BY: Sarah Compo

In life, there are rules for everything—and that includes getting married. For this Weddings edition of NNY Living Magazine, we are tackling some of the biggest questions you might have about who to invite, how long you have to send thank you notes after receiving a wedding gifts and everything in between. 

Do we send invites to people who I know can’t make it? 

    Every invitation you send comes with the expectation that its recipient will send you a gift. If someone you planned to invite mentions they have a conflict and can’t make it, don’t follow up with a formal invitation. That being said, you might have close friends and family who cannot attend, but want the invite as a keepsake. In this case, send them a copy of the invite, noting you are just sending it so they can have a copy as a remembrance of the big day.  

How do I decide who gets a plus one? 

    If even you have not met their other half, you should extend a plus one to anyone who is in a long-term relationship (a long-term dating situation, engaged or married). Is it a nice gesture to give your single friends the option to bring a guest? Sure—but if you cannot afford it, or simply do not have a desire to do so, that is OK too.  

Is it OK to have a “B” list? 

    Yes, but there are rules you need to follow. Usually a B-List is made up of people who understand they’re a friend of yours—and who you would love to have join you on your wedding day—but wouldn’t be surprised if they weren’t invited in the first place. If you are making a B-List, you’ll want to send your regular invitations out a little earlier than the traditional two-month mark so your B-listers can have time to plan accordingly. Also, to avoid any potential hurt feelings, try and keep the contents of both lists to yourself.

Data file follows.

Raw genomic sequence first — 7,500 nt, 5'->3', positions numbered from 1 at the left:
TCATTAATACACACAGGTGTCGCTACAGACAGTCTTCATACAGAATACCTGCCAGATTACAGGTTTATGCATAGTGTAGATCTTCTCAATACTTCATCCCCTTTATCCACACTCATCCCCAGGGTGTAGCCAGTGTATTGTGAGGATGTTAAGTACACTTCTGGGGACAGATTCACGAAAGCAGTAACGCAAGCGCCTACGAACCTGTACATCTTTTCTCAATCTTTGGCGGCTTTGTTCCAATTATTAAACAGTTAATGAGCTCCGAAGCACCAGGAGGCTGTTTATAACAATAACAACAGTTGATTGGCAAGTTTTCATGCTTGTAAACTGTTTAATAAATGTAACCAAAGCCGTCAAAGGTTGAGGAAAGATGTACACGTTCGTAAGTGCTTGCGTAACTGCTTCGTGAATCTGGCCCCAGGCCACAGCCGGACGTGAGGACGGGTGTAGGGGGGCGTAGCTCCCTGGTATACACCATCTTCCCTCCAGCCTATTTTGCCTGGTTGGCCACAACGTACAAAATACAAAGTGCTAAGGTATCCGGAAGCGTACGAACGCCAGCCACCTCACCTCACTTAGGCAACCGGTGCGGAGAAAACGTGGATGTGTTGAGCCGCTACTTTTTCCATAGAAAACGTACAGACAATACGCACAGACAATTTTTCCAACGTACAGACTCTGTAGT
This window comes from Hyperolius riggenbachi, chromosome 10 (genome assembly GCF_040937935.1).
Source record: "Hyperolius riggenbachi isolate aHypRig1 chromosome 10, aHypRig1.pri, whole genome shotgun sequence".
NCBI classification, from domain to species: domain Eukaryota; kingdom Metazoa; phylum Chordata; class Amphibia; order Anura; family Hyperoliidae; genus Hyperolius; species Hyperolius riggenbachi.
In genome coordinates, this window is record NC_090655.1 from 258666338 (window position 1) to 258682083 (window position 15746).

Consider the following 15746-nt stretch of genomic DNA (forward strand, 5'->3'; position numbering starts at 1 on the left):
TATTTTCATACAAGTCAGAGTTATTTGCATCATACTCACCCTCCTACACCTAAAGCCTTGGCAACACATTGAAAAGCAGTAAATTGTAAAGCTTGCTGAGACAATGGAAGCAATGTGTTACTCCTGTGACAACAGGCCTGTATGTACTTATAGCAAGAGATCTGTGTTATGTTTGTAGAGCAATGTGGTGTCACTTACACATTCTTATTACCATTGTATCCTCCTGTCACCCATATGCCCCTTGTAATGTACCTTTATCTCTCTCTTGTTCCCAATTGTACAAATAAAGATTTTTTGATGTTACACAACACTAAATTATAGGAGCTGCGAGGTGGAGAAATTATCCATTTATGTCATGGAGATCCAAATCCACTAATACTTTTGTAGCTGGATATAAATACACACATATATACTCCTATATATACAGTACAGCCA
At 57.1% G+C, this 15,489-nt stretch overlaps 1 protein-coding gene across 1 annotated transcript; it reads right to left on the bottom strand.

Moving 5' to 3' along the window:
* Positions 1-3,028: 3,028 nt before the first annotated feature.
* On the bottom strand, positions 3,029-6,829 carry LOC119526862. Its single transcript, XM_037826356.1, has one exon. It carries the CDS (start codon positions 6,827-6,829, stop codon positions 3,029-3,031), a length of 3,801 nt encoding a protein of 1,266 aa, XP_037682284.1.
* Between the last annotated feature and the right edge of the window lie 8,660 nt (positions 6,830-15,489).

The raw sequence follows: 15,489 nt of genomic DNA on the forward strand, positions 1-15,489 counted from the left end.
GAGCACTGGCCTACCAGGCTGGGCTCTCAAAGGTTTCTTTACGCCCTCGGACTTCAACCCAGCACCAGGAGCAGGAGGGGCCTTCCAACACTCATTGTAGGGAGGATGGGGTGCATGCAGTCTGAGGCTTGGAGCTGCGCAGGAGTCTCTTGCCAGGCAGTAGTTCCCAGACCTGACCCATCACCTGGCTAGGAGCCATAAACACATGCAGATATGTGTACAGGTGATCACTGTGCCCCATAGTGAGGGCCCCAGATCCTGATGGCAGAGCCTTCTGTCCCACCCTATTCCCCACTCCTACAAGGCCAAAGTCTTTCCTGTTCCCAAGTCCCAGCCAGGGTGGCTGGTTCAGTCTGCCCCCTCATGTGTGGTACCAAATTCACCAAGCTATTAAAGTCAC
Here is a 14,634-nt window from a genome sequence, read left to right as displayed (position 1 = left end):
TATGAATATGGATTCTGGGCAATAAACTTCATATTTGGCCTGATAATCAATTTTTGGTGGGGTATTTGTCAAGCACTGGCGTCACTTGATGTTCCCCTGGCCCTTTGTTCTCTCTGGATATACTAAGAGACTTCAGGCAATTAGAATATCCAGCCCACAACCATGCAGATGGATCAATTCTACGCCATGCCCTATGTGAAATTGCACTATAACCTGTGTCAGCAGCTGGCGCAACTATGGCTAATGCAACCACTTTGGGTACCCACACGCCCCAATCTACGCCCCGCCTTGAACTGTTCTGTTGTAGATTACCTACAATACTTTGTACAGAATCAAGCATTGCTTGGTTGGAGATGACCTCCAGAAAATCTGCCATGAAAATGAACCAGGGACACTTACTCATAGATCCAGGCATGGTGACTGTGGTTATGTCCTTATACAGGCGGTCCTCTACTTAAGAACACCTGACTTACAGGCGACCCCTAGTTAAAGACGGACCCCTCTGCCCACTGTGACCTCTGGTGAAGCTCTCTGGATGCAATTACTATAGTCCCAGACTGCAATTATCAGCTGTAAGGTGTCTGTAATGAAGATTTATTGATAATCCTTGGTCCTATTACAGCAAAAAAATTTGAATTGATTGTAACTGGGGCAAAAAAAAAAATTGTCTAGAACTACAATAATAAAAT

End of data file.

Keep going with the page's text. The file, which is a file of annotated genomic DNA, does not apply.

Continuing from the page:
Do we have to pay for my bridesmaids’ and groomsmen’s’ flights, rooms, etc.? 

    This is not the engaged couples’ responsibility. However, you can help make things a little easier by looking into ways to help save them cash—think organizing group discounts on hotel rooms, car rentals and things like that. 

Who do we have to invite to our rehearsal dinner? 

    Happening the night before your wedding and—you guessed it—after you rehearse the ceremony, you need to invite anyone who is in the wedding as well as each of your respective immediate families to your rehearsal dinner. Some couples also opt to invite out-of-town guests to join them, but if you have a lot of people in that category it can get expensive. If that is the case, try just inviting them to join the group for dessert or an after-dinner cocktail. 

Can we have a phone-free, no social media ceremony? 

    From Snapchat to Instagram, there is no shortage of places to share your life’s experiences. However, as social media grows, more and more couples are choosing to hold “phone-free ceremonies” in an effort to have their guests be fully present. If you are a couple that wants to pursue the no-phone path, you can make note of it on your invite, or share your wishes on a sign that guests will see when they arrive. It is as simple as saying—“We’re having an unplugged ceremony, so leave your phone in your purse or pocket. We’ll share all of our amazing photos afterwards!” 

Can we skip the cake? 

    In short, yes, but substitute it with something else (cupcakes, donuts, pie, etc.). It is not just about having something sweet after dinner—for many, the cutting of the cake signals to guests that it’s OK to depart for the night if they wish to do so. 

How long do we have to send our ‘thank you’ notes? 

    It has always been said that technically, newlyweds have a year to send wedding ‘thank you’ notes. But, according to etiquette gurus at the Emily Post Institute, all thank you notes should be written within three months of the receipt of the gift. To make this task more manageable, set a daily goal of writing three or four notes a day. And note—sending an email or putting a generic “thank you” message on Facebook or your wedding website does NOT count! 

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